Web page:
Benji Schwimmer of So You Think You Can Dance

Books for Reality TV Fans
Are you a bookworm who enjoys reality TV or the entertainment industry? Then hurry over and add these bargain books to your summer reading list as each novel has a plot thread relating to reality TV or television in general. To celebrate the launch of this list, I hope you’ll enjoy the “reruns” I am showcasing of my June 2011 interviews with former contestants from the reality TV shows Survivor, Top Chef, Beauty and the Geek, Shark Tank, Bachelor Pad, I Love New York and Big Brother.
Benji Schwimmer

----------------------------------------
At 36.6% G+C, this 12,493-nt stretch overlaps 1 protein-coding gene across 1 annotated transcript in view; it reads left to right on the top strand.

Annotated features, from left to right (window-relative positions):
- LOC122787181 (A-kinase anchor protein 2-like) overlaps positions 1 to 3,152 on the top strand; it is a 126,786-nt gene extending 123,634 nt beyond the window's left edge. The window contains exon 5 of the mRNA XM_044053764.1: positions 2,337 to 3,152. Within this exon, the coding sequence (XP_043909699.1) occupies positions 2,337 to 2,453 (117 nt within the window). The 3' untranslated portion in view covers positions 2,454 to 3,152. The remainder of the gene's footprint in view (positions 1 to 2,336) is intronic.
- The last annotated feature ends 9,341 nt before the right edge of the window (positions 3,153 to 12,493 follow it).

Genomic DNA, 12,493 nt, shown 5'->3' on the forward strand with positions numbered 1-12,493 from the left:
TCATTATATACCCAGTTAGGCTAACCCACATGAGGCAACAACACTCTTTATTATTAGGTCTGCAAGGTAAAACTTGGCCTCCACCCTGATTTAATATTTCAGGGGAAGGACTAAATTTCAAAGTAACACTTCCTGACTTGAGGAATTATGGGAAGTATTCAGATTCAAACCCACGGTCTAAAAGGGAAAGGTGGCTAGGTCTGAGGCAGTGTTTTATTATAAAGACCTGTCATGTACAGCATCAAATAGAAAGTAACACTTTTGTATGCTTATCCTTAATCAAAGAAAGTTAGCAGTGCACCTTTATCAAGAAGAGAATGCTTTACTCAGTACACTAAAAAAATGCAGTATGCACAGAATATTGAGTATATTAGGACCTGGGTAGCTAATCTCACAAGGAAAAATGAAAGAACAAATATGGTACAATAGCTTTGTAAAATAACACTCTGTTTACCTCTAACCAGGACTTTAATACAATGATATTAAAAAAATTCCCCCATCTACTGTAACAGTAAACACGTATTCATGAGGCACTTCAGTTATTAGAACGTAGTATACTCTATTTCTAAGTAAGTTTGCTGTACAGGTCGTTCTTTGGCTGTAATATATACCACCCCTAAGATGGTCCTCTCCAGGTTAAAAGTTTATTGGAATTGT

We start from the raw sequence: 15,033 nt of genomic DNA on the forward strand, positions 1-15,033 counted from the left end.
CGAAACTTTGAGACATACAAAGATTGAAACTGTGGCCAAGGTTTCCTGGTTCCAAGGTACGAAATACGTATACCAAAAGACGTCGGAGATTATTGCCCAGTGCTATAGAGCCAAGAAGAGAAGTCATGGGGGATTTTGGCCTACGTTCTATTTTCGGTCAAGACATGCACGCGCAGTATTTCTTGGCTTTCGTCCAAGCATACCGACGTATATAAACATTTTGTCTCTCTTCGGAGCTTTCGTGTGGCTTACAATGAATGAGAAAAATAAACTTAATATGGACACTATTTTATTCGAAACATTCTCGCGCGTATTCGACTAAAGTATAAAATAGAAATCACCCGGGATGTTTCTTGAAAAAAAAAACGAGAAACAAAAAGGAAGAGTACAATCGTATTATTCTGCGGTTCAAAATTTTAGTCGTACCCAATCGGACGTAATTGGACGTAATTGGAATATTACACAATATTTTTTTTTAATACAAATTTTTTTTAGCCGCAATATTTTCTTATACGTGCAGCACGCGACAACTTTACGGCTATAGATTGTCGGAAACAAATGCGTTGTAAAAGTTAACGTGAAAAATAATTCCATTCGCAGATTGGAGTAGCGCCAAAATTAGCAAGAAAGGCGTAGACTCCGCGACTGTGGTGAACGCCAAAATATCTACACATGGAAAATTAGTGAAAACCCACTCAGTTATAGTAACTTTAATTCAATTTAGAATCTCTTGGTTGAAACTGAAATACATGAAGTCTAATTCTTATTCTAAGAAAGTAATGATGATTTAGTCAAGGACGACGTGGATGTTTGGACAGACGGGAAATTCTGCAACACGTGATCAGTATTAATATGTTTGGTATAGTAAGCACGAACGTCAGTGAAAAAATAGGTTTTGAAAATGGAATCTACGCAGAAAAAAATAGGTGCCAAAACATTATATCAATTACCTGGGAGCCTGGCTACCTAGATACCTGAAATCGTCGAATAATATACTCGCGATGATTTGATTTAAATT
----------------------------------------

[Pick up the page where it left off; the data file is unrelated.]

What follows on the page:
As part of our festivities, today we have a special hot off the press interview with Benji Schwimmer. Benji is a professional dancer, choreographer, and actor, who won the second season of So You Think You Can Dance. Crowned “America’s favorite dancer” at age 22, the West Coast swing won a $100,000 grand prize, a new car, and a one-year contract with Celine Dion’s Las Vegas show “A New Day.” (He later turned down the Celine Dion contract.) Benji has choreographed for both the U.S. and international versions of the show, and co-starred in the 2010 film Leading Ladies. He is known for his versatility in mixing the arts of solo dance and partnering. He works for the non-profit group, Dancers Everywhere Making a Needed Difference (D.E.M.A.N.D.), and is the songwriter, producer, and vocalist for pop-rock band, The Weekend Forecast, who are signed with Executive Music Group. Benji is also the brother of Lacey Schwimmer, a So You Think You Can Dance alumnus and former Dancing with the Stars professional who is currently a professional/celebrity dancer, singer, and costume designer.